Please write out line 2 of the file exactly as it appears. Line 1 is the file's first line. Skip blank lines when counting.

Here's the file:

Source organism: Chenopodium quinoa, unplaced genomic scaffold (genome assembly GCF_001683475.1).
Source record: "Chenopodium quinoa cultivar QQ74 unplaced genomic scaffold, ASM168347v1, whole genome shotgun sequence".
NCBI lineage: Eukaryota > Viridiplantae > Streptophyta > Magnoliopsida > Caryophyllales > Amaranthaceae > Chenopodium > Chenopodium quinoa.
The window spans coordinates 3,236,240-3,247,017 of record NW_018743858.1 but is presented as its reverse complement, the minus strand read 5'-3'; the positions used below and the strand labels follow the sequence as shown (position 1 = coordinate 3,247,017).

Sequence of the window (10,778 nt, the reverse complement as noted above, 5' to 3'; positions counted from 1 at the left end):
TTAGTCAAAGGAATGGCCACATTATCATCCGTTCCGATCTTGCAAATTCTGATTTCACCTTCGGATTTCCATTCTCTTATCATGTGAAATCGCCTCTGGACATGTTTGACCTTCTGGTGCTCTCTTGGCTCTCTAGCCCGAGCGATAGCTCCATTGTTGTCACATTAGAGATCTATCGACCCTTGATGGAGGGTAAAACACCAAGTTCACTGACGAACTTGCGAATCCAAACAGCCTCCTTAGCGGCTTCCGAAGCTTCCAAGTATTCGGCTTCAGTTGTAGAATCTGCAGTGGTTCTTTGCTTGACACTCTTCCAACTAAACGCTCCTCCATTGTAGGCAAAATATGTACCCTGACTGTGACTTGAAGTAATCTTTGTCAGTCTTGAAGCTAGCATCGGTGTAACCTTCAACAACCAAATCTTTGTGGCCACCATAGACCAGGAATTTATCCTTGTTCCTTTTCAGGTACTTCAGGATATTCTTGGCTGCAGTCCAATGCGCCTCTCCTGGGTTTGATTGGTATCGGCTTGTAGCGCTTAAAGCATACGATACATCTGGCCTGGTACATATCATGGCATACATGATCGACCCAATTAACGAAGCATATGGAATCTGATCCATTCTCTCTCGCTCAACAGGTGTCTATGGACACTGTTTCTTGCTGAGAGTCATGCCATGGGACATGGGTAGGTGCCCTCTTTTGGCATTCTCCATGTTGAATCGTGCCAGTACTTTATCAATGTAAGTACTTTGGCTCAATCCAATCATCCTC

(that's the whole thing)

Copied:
Source record: "Chenopodium quinoa cultivar QQ74 unplaced genomic scaffold, ASM168347v1, whole genome shotgun sequence".